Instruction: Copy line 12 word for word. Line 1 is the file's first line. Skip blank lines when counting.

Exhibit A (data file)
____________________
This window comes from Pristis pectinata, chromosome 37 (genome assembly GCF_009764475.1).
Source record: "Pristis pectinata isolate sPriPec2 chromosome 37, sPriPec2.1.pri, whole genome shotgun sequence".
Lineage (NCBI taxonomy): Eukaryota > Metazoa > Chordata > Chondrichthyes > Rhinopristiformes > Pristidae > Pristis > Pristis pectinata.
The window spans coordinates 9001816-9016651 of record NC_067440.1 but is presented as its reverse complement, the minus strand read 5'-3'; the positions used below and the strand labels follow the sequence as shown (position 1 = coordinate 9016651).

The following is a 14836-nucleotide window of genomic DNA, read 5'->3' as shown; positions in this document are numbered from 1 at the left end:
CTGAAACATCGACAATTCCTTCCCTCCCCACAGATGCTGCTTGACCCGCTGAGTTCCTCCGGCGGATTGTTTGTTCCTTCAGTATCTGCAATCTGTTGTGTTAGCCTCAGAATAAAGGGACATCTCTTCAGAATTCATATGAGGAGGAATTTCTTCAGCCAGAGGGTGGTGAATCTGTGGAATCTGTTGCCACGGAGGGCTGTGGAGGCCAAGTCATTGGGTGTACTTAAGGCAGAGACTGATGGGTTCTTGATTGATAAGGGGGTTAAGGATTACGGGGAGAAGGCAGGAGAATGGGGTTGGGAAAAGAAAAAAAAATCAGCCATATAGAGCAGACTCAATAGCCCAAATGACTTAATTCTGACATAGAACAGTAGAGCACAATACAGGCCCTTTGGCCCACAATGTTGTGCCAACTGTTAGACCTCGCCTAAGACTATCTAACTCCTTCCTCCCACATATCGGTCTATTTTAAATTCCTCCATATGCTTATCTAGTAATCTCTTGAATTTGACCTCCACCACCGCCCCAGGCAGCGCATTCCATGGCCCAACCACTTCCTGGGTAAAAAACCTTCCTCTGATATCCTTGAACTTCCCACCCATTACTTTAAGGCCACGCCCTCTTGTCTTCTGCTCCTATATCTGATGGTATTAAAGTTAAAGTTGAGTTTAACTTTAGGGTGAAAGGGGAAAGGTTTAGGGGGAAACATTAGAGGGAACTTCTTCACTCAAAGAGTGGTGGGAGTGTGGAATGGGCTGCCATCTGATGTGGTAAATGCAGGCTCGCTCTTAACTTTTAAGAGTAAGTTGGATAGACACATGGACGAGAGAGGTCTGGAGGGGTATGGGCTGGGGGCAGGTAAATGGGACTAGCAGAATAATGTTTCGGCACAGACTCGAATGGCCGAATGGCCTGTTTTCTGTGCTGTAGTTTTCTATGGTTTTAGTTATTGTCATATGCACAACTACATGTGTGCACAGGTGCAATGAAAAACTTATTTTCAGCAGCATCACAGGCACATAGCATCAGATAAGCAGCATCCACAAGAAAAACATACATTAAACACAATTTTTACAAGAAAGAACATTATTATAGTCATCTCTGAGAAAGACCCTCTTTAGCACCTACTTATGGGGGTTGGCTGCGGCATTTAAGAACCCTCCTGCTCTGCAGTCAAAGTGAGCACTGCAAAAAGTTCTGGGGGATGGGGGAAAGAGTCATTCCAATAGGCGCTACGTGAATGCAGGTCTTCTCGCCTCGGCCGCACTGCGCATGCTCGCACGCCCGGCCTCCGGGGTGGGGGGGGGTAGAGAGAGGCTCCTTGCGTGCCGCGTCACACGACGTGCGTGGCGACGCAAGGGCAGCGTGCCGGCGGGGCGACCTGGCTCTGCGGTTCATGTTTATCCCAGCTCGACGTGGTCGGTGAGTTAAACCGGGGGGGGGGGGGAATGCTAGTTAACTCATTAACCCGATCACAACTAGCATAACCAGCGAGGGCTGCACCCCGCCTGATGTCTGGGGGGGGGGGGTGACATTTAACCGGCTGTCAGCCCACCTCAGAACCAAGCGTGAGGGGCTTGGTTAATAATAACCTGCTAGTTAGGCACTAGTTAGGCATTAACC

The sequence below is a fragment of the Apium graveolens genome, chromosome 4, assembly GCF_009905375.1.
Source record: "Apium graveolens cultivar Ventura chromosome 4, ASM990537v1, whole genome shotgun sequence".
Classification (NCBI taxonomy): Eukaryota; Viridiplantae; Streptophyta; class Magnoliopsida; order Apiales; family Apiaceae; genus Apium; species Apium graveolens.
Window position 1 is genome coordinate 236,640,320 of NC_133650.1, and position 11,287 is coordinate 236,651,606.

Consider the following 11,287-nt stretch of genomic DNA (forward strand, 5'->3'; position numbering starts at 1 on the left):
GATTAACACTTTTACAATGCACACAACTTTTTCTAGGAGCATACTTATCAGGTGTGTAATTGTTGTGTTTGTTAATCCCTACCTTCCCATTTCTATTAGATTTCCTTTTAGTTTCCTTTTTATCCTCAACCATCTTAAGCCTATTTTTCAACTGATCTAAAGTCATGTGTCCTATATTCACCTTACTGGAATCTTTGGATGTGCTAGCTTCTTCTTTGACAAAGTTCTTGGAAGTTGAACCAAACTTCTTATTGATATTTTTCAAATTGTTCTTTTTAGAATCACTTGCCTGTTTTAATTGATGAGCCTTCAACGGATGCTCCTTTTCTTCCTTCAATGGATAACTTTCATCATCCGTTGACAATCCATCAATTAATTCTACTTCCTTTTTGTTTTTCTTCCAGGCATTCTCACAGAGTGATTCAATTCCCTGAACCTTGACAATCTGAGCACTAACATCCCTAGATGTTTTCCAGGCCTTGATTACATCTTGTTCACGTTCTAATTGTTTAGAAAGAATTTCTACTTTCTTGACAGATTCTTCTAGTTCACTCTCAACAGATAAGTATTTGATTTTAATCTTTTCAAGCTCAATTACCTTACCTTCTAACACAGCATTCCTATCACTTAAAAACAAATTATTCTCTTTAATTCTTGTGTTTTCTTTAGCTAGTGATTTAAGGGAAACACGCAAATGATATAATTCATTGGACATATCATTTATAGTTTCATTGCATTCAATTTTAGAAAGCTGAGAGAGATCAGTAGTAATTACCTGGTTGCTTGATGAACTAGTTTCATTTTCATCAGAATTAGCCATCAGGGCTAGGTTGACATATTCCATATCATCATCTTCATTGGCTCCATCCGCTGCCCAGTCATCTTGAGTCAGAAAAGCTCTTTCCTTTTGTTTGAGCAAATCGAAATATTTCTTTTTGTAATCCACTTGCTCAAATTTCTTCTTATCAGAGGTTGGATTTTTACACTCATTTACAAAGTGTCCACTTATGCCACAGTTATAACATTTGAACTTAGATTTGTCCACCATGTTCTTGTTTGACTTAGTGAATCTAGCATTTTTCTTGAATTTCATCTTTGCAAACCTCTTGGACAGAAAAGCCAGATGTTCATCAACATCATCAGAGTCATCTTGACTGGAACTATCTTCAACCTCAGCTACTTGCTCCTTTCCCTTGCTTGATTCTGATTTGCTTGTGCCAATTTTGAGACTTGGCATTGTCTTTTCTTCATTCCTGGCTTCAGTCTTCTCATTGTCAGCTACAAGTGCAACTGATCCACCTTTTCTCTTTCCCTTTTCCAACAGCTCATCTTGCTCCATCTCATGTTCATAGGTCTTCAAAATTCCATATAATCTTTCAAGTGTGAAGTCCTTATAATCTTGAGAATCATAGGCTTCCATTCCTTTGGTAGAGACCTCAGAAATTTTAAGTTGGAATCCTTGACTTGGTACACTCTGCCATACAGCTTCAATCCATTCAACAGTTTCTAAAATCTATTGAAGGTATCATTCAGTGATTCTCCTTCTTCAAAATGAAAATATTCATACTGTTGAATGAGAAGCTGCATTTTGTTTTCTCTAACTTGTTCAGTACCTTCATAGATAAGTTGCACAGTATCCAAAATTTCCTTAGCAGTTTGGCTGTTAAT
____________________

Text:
GATTAACACTTTTACAATGCACACAACTTTTTCTAGGAGCATACTTATCAGGTGTGTAATTGTTGTGTTTGTTAATCCCTACCTTCCCATTTCTATTAGATTTCCTTTTAGTTTCCTTTTTATCCTCAACCATCTTAAGCCTATTTTTCAACTGATCTAAAGTCATGTGTCCTATATTCACCTTACTGGAATCTTTGGATGTGCTAGCTTCTTCTTTGACAAAGTTCTTGGAAGTTGAACCAAACTTCTTATTGATATTTTTCAAATTGTTCTTTTTAGAATCACTTGCCTGTTTTAATTGATGAGCCTTCAACGGATGCTCCTTTTCTTCCTTCAATGGATAACTTTCATCATCCGTTGACAATCCATCAATTAATTCTACTTCCTTTTTGTTTTTCTTCCAGGCATTCTCACAGAGTGATTCAATTCCCTGAACCTTGACAATCTGAGCACTAACATCCCTAGATGTTTTCCAGGCCTTGATTACATCTTGTTCACGTTCTAATTGTTTAGAAAGAATTTCTACTTTCTTGACAGATTCTTCTAGTTCACTCTCAACAGATAAGTATTTGATTTTAATCTTTTCAAGCTCAATTACCTTACCTTCTAACACAGCATTCCTATCACTTAAAAACAAATTATTCTCTTTAATTCTTGTGTTTTCTTTAGCTAGTGATTTAAGGGAAACACGCAAATGATATAATTCATTGGACATATCATTTATAGTTTCATTGCATTCAATTTTAGAAAGCTGAGAGAGATCAGTAGTAATTACCTGGTTGCTTGATGAACTAGTTTCATTTTCATCAGAATTAGCCATCAGGGCTAGGTTGACATATTCCATATCATCATCTTCATTGGCTCCATCCGCTGCCCAGTCATCTTGAGTCAGAAAAGCTCTTTCCTTTTGTTTGAGCAAATCGAAATATTTCTTTTTGTAATCCACTTGCTCAAATTTCTTCTTATCAGAGGTTGGATTTTTACACTCATTTACAAAGTGTCCACTTATGCCACAGTTATAACATTTGAACTTAGATTTGTCCACCATGTTCTTGTTTGACTTAGTGAATCTAGCATTTTTCTTGAATTTCATCTTTGCAAACCTCTTGGACAGAAAAGCCAGATGTTCATCAACATCATCAGAGTCATCTTGACTGGAACTATCTTCAACCTCAGCTACTTGCTCCTTTCCCTTGCTTGATTCTGATTTGCTTGTGCCAATTTTGAGACTTGGCATTGTCTTTTCTTCATTCCTGGCTTCAGTCTTCTCATTGTCAGCTACAAGTGCAACTGATCCACCTTTTCTCTTTCCCTTTTCCAACAGCTCATCTTGCTCCATCTCATGTTCATAGGTCTTCAAAATTCCATATAATCTTTCAAGTGTGAAGTCCTTATAATCTTGAGAATCATAGGCTTCCATTCCTTTGGTAGAGACCTCAGAAATTTTAAGTTGGAATCCTTGACTTGGTACACTCTGCCATACAGCTTCAATCCATTCAACAGTTTCTAAAATCTATTGAAGGTATCATTCAGTGATTCTCCTTCTTCAAAATGAAAATATTCATACTGTTGAATGAGAAGCTGCATTTTGTTTTCTCTAACTTGTTCAGTACCTTCATAGATAAGTTGCACAGTATCCAAAATTTCCTTAGCAGTTTGGCTGTTAAT